All of these cost saving measures are to the detriment of the student who does not know any better. How do we know this? It is anecdotally measured in countless conversations with charter dive boat captains and their crew. The general opinion: suppressed diver training is creating weak, incompetent and under-qualified divers who are not adequately prepared for the aquatic environment. And training is being suppressed because dive centers are competing with each other on price.

Competing with the Dive Center Down the Street

We often hear, They offer a $199 Open Water Diver course so we’re going to offer a $99 course, or They are offering a $99 course so we’re going to offer a two-for-one Groupon. The problem with these positions is that the dive centers are competing on price rather than on value. This is not sustainable. There will always be someone, somewhere who will under price you, especially from individuals who want to break into the business and are willing undercut the competition in order to get customers. The reality: If you react to those competitors by discounting your products and services you’ll likely run yourself out of business.

So why do we see this happening so often in our industry? Is it because dive center owners and managers are not good business people? Some would argue this is the case. But frankly I feel it is a result of consumerism. And since we are all consumers in our daily lives, we tend to apply the concepts of consumerism in our dive center business models. Here are three consumerism-driven strategies that erode dive center business models:

Cheap and Quick. Times have changed. And so has the way we acquire hard goods. Thanks to Amazon, Alibaba and other Internet retailers, consumers are able to quickly and easily source items from all over the globe at the cheapest of prices. Products can also arrive quickly — and shipping is free with services like Amazon Prime. This has literally changed how people shop for themselves and for others and has seriously impacted brick and mortar small businesses.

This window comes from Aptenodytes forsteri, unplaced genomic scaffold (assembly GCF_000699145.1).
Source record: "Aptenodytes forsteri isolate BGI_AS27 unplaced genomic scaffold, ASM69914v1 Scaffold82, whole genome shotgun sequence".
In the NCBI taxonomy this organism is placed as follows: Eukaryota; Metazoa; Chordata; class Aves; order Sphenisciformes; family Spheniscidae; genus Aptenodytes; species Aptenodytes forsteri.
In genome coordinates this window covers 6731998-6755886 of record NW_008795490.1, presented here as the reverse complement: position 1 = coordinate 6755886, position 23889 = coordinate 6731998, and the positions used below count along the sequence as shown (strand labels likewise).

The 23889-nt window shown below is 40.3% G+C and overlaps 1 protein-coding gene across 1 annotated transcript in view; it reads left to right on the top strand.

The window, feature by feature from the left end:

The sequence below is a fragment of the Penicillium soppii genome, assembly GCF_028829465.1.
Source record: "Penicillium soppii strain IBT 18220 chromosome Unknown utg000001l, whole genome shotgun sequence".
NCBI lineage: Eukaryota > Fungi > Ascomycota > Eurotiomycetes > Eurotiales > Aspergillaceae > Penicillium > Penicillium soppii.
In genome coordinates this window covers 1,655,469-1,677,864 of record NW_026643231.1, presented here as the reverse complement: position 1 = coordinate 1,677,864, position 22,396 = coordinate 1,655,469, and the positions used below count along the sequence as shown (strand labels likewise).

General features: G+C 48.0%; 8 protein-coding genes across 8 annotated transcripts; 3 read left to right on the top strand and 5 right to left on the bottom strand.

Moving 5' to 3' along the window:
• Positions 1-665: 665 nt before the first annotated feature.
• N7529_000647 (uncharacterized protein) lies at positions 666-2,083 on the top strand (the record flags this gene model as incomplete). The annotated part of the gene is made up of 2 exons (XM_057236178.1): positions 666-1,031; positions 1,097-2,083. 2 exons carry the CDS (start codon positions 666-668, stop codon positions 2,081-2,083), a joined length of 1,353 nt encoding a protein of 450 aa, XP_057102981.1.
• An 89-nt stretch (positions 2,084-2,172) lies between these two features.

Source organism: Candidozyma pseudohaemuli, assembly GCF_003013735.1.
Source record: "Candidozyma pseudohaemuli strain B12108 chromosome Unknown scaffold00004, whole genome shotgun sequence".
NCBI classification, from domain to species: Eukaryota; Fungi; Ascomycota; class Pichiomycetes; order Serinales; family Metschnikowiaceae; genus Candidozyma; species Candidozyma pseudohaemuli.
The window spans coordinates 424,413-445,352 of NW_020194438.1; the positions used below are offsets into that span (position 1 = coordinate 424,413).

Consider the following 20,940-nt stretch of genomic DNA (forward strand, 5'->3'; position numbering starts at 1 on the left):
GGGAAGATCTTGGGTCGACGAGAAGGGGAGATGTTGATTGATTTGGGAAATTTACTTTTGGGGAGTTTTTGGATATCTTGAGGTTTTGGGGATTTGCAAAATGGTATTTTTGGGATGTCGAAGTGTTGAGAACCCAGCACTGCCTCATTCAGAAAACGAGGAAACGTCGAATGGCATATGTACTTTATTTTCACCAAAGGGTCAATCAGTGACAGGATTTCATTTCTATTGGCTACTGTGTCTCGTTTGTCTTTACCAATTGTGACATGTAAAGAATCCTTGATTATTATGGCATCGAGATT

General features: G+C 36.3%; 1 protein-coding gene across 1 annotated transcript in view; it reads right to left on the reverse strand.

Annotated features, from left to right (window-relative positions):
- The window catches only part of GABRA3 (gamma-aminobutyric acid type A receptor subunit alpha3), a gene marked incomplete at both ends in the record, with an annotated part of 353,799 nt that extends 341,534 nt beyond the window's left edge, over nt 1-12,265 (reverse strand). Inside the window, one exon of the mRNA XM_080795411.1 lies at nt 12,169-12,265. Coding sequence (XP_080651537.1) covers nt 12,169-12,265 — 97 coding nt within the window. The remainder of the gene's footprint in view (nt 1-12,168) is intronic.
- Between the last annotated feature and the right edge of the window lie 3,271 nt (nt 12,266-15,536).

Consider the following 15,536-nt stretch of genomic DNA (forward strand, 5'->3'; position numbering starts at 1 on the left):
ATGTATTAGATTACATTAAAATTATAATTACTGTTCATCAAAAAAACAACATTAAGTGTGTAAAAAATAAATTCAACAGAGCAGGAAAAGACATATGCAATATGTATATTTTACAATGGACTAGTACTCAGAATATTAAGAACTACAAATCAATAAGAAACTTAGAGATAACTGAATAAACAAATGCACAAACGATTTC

C-Cards are Commodities. A commodity is an economic good that can be bought and sold. But isn’t scuba certification a service? Maybe not. The modern consumer looks at the c-card as the means to the end. In other words, I need this to do that. That c-card is what allows the consumer to dive, get air fills, go on a dive boat, explore a cave system — whatever. So using their consumer skills they shop for the card, not the course. Using a commodity mindset, they end up searching for how to get the thing — the certification card — as quickly and inexpensively as possible. It’s up to us to reverse the commodity mindset when it comes to helping our customers invest in valuable scuba training.

Loss Lead Discounting. Again, consumers love a bargain. So giving free air fills for a year with the purchase of a scuba cylinder may be a loss leader strategy that works. But when dive centers reduce training because of discounting the prices on diving classes, the consumer suffers. And for heaven’s sake stop telling students they’ll get better with their buoyancy and ear clearing when they take your Advanced Open Water class. That proves not enough time was spent on student skill mastery in your Open Water Diver class.

Our consumerism-driven society seems to lead dive centers into these dangerous areas. But it can be truly dangerous for a variety of reasons. In a worst-case scenario it can turn out poorly trained divers who can endanger themselves and others. Divers who get into trouble or feel uncomfortable while diving typically opt out of the sport in short order, so there goes customer retention. By failing to properly train them in the first place, we lose them forever. So, what is the answer? Simply put, you need to stand in the marketplace by selling on value.

RELATED: Marginal Considerations: How Pricing Affects your Bottom Line (we do the math)

The Value of Value Selling

I love this quote attributed to Oscar Wilde, “The fool knows the price of everything and the value of nothing.” Think of it this way. Price is the superficial outward coating, but value is the rich and creamy inner filling. It’s somewhat hidden. Because of this, value needs to be exposed and brought into the open. Consider the following.

You want to buy a camera. So you check out Amazon Prime, B&H Photo and Video, Best Buy and an independent local retailer, Bernie’s Photo Haven. The camera you want is the same price at all three retailers and they each offer free two-day shipping. So you don’t have a lot to compare on. But since you have a Best Buy near you, you could pick it up today. Advantage, Best Buy.

Bernie’s is 10 minutes’ drive farther from your home than Best Buy, but Bernie’s throws in a few things. First is a free tutorial on how to use all the features of your model. Wait a minute. Do you want a tutorial by an actual photo pro or do want to talk to the dude at Best Buy who normally works in the appliances department but is filling in because the camera specialist called in sick? Also, Bernie’s price includes a camera bag. You need a camera bag anyway. Now, that same amount of money spent on the camera comes with a greater value when purchased through Bernie’s. This is a classic example of value selling. And as a side bonus you learn that Bernie’s is a second-generation independently owned shop. And that Bernie’s daughter plays on a soccer team that’s part of your daughter’s traveling league. You just made a good buy and a personal connection. (How’s that for a best buy?)